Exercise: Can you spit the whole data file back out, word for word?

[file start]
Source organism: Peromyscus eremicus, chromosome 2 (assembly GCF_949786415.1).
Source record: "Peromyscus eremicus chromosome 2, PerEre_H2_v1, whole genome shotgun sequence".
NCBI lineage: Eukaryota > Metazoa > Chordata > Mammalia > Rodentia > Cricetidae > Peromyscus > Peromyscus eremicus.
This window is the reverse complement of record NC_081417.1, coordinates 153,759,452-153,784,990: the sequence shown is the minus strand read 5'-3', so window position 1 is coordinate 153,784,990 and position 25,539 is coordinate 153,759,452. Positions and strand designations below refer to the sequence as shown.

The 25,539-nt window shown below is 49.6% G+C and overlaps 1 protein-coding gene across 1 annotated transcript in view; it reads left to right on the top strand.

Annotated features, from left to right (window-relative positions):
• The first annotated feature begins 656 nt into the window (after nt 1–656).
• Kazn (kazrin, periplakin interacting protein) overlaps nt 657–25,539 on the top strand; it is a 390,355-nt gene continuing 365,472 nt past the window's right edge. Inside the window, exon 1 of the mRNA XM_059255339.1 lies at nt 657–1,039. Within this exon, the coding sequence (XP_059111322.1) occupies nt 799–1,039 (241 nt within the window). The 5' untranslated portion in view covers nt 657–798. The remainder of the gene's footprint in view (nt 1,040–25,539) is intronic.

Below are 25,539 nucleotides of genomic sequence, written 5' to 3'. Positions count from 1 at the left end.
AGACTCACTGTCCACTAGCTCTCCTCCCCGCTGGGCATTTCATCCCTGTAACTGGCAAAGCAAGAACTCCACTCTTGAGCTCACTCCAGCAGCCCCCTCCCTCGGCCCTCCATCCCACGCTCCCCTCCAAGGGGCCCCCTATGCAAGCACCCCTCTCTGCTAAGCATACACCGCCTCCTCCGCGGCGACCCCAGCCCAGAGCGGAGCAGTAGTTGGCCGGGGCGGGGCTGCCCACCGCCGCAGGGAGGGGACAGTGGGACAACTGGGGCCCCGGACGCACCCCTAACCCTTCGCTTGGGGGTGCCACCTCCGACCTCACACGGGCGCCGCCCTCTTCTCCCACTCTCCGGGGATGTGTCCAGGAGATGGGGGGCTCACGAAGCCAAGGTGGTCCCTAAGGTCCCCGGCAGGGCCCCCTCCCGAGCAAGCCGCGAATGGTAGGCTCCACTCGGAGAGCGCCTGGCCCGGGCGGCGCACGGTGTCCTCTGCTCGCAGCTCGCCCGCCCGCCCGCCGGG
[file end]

Source organism: Peromyscus eremicus, chromosome 2 (assembly GCF_949786415.1).
Source record: "Peromyscus eremicus chromosome 2, PerEre_H2_v1, whole genome shotgun sequence".
NCBI lineage: Eukaryota > Metazoa > Chordata > Mammalia > Rodentia > Cricetidae > Peromyscus > Peromyscus eremicus.
This window is the reverse complement of record NC_081417.1, coordinates 153,759,452-153,784,990: the sequence shown is the minus strand read 5'-3', so window position 1 is coordinate 153,784,990 and position 25,539 is coordinate 153,759,452. Positions and strand designations below refer to the sequence as shown.

The 25,539-nt window shown below is 49.6% G+C and overlaps 1 protein-coding gene across 1 annotated transcript in view; it reads left to right on the top strand.

Annotated features, from left to right (window-relative positions):
• The first annotated feature begins 656 nt into the window (after nt 1–656).
• Kazn (kazrin, periplakin interacting protein) overlaps nt 657–25,539 on the top strand; it is a 390,355-nt gene continuing 365,472 nt past the window's right edge. Inside the window, exon 1 of the mRNA XM_059255339.1 lies at nt 657–1,039. Within this exon, the coding sequence (XP_059111322.1) occupies nt 799–1,039 (241 nt within the window). The 5' untranslated portion in view covers nt 657–798. The remainder of the gene's footprint in view (nt 1,040–25,539) is intronic.

Below are 25,539 nucleotides of genomic sequence, written 5' to 3'. Positions count from 1 at the left end.
AGACTCACTGTCCACTAGCTCTCCTCCCCGCTGGGCATTTCATCCCTGTAACTGGCAAAGCAAGAACTCCACTCTTGAGCTCACTCCAGCAGCCCCCTCCCTCGGCCCTCCATCCCACGCTCCCCTCCAAGGGGCCCCCTATGCAAGCACCCCTCTCTGCTAAGCATACACCGCCTCCTCCGCGGCGACCCCAGCCCAGAGCGGAGCAGTAGTTGGCCGGGGCGGGGCTGCCCACCGCCGCAGGGAGGGGACAGTGGGACAACTGGGGCCCCGGACGCACCCCTAACCCTTCGCTTGGGGGTGCCACCTCCGACCTCACACGGGCGCCGCCCTCTTCTCCCACTCTCCGGGGATGTGTCCAGGAGATGGGGGGCTCACGAAGCCAAGGTGGTCCCTAAGGTCCCCGGCAGGGCCCCCTCCCGAGCAAGCCGCGAATGGTAGGCTCCACTCGGAGAGCGCCTGGCCCGGGCGGCGCACGGTGTCCTCTGCTCGCAGCTCGCCCGCCCGCCCGCCGGG